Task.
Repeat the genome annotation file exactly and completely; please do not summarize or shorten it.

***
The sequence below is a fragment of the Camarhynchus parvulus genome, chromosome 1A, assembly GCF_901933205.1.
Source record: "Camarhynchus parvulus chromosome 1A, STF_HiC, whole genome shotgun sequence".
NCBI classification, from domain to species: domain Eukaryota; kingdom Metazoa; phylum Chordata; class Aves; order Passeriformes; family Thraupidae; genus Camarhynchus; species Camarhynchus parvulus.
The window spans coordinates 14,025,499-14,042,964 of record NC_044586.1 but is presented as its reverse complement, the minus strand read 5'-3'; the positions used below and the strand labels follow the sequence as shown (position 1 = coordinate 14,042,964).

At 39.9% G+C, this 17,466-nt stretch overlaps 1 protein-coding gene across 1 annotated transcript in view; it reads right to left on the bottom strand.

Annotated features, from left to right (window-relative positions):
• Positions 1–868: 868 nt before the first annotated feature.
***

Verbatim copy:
The sequence below is a fragment of the Camarhynchus parvulus genome, chromosome 1A, assembly GCF_901933205.1.
Source record: "Camarhynchus parvulus chromosome 1A, STF_HiC, whole genome shotgun sequence".
NCBI classification, from domain to species: domain Eukaryota; kingdom Metazoa; phylum Chordata; class Aves; order Passeriformes; family Thraupidae; genus Camarhynchus; species Camarhynchus parvulus.
The window spans coordinates 14,025,499-14,042,964 of record NC_044586.1 but is presented as its reverse complement, the minus strand read 5'-3'; the positions used below and the strand labels follow the sequence as shown (position 1 = coordinate 14,042,964).

At 39.9% G+C, this 17,466-nt stretch overlaps 1 protein-coding gene across 1 annotated transcript in view; it reads right to left on the bottom strand.

Annotated features, from left to right (window-relative positions):
• Positions 1–868: 868 nt before the first annotated feature.